A new greener and cleaner chemical process* could revolutionize the leather-tanning industry, according to a report in the Feb. 15 issue of the American Chemical Society’s journal Environmental Science & Technology. ‘Reverse’ leather tanning, which essentially works backward from the point where conventional tanning ends, saves time, money and energy while drastically slashing water use and pollution, say researchers at the Central Leather Research Institute in Adyar, India.
From pre-tanning to finishing, conventional leather tanning requires about 15 steps, which produce enormous amounts of wastewater and pollutants, including sulfides, chlorides, sulfates and other compounds. The new approach flips the process around and eliminates some of the steps, which results in multiple and substantial production efficiencies, the researchers say.
In the new process, for instance, prior to tanning, the skins are treated with chemicals normally used after tanning is completed. According to the researchers, the reverse process produces leather that is comparable to conventional tanning, but requires 42 percent less time, 54 percent fewer chemicals, 42 percent less energy, 65 percent less water and cuts emissions of key pollutants by up to 79 percent. The results were achieved without changing chemicals or using new ones, the researchers note.
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University of Maryland researchers contribute to historic detection of gravitational waves and light created by event
On August 17, 2017, at 12:41:04 UTC, scientists made the first direct observation of a merger between two neutron stars--the dense, collapsed cores that remain...
Seven new papers describe the first-ever detection of light from a gravitational wave source. The event, caused by two neutron stars colliding and merging together, was dubbed GW170817 because it sent ripples through space-time that reached Earth on 2017 August 17. Around the world, hundreds of excited astronomers mobilized quickly and were able to observe the event using numerous telescopes, providing a wealth of new data.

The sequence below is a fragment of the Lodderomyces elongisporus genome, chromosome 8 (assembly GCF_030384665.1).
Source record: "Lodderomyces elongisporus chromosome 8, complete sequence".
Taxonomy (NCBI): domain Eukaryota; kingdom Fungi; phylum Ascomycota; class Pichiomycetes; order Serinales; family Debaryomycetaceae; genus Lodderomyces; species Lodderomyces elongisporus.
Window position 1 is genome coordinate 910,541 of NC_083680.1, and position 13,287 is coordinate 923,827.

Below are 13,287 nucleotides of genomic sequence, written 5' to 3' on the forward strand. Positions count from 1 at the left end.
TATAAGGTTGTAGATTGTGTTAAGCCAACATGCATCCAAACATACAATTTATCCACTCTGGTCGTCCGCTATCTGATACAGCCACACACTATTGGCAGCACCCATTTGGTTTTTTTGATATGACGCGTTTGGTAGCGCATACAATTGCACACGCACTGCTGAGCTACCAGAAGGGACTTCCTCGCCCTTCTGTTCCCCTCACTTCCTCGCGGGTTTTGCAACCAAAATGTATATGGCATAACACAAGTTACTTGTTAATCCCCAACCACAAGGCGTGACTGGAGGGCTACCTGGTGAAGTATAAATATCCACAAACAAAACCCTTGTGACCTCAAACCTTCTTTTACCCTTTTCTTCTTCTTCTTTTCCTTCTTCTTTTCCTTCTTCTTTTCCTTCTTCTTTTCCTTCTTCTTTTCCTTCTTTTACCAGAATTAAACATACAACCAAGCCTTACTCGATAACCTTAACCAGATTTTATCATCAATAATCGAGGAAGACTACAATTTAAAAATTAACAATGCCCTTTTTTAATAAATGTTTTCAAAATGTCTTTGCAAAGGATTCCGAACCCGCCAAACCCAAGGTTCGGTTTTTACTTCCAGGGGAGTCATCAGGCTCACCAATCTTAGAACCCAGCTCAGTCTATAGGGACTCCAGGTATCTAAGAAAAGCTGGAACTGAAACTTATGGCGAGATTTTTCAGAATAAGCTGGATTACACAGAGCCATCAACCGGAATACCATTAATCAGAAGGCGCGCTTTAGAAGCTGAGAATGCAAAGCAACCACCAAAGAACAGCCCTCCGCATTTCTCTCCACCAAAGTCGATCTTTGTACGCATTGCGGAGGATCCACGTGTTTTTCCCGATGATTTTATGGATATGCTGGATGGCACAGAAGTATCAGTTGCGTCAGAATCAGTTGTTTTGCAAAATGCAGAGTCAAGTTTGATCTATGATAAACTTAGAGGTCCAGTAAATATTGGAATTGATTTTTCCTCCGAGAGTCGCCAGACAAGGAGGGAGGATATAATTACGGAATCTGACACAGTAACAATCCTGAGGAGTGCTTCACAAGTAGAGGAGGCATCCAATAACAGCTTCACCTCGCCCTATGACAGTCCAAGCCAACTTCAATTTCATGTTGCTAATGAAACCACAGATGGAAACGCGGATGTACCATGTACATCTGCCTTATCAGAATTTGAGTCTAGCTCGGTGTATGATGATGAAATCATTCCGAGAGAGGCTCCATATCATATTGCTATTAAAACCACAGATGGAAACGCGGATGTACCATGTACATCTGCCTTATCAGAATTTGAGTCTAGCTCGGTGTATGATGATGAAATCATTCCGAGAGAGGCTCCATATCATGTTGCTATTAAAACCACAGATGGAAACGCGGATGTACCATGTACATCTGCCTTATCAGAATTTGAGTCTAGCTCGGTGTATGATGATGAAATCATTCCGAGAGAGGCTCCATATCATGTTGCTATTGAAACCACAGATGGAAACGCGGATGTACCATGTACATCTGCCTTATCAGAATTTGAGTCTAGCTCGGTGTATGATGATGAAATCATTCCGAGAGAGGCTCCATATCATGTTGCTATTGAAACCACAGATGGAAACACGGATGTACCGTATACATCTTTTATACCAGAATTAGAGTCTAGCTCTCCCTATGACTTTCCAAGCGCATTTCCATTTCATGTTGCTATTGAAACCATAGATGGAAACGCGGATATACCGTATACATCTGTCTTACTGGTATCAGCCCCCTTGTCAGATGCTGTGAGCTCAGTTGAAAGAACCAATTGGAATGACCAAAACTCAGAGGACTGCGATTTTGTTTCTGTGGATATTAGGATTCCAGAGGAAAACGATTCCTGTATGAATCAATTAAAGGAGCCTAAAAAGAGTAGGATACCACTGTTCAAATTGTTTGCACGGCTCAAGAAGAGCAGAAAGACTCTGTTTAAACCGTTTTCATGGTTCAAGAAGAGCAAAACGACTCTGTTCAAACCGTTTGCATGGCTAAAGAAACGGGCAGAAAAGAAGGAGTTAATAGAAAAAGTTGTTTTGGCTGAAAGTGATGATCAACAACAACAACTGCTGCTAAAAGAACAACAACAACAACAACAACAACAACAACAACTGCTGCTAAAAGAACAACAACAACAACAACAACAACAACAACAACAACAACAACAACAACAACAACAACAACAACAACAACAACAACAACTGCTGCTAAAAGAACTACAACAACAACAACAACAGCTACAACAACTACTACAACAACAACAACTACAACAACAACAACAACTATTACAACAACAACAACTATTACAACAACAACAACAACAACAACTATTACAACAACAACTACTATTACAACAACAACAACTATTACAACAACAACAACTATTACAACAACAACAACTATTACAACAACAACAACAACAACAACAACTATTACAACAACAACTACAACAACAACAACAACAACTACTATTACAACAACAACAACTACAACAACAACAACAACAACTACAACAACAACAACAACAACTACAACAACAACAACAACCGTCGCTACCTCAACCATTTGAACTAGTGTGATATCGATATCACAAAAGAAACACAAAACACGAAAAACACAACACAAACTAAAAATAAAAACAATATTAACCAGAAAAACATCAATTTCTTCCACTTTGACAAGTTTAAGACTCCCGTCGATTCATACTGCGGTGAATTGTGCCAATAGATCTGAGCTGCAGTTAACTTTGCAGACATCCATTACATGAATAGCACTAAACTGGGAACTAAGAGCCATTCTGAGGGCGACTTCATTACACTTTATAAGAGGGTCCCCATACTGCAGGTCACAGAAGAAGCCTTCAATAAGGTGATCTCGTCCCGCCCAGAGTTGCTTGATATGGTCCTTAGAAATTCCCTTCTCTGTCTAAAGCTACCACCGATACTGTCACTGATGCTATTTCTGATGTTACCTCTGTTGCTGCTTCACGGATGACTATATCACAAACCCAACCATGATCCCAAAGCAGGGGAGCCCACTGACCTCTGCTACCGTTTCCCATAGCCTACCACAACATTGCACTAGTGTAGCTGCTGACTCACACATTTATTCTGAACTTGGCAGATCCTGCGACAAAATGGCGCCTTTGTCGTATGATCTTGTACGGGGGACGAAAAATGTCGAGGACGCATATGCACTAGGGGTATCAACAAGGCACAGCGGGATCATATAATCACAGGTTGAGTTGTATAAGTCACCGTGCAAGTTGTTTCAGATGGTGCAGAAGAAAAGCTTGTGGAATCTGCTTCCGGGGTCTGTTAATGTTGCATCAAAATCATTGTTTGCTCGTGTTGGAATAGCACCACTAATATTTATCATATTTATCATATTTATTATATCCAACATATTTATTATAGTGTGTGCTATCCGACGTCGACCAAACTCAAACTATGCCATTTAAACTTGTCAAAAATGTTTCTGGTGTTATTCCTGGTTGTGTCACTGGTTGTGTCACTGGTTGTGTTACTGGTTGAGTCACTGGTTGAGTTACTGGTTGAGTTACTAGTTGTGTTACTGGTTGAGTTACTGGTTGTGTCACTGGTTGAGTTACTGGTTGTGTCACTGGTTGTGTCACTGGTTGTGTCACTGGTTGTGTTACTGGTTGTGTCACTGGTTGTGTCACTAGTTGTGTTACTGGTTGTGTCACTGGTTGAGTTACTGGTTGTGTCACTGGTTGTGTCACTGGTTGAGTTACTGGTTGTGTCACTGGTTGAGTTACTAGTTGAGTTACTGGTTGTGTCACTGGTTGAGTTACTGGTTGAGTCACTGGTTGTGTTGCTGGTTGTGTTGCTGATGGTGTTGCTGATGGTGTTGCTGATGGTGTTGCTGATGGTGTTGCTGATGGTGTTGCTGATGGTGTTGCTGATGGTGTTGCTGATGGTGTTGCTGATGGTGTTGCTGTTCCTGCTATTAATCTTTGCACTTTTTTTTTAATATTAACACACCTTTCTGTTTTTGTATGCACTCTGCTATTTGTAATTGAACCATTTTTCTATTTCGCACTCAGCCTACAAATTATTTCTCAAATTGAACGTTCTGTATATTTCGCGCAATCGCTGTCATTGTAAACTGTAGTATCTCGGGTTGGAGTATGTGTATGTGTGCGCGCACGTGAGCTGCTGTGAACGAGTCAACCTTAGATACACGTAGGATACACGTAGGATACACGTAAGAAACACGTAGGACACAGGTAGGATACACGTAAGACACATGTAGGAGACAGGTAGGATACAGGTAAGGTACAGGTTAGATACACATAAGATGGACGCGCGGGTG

Previous detections of gravitational waves have all involved the merger of two black holes, a feat that won the 2017 Nobel Prize in Physics earlier this month....
Material defects in end products can quickly result in failures in many areas of industry, and have a massive impact on the safe use of their products. This is why, in the field of quality assurance, intelligent, nondestructive sensor systems play a key role. They allow testing components and parts in a rapid and cost-efficient manner without destroying the actual product or changing its surface. Experts from the Fraunhofer IZFP in Saarbrücken will be presenting two exhibits at the Blechexpo in Stuttgart from 7–10 November 2017 that allow fast, reliable, and automated characterization of materials and detection of defects (Hall 5, Booth 5306).
When quality testing uses time-consuming destructive test methods, it can result in enormous costs due to damaging or destroying the products. And given that...
Using a new cooling technique MPQ scientists succeed at observing collisions in a dense beam of cold and slow dipolar molecules.
How do chemical reactions proceed at extremely low temperatures? The answer requires the investigation of molecular samples that are cold, dense, and slow at...
Scientists from the Max Planck Institute of Quantum Optics, using high precision laser spectroscopy of atomic hydrogen, confirm the surprisingly small value of the proton radius determined from muonic hydrogen.
It was one of the breakthroughs of the year 2010: Laser spectroscopy of muonic hydrogen resulted in a value for the proton charge radius that was significantly...
17.10.2017 | Event News
10.10.2017 | Event News
10.10.2017 | Event News
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20.10.2017 | Interdisciplinary Research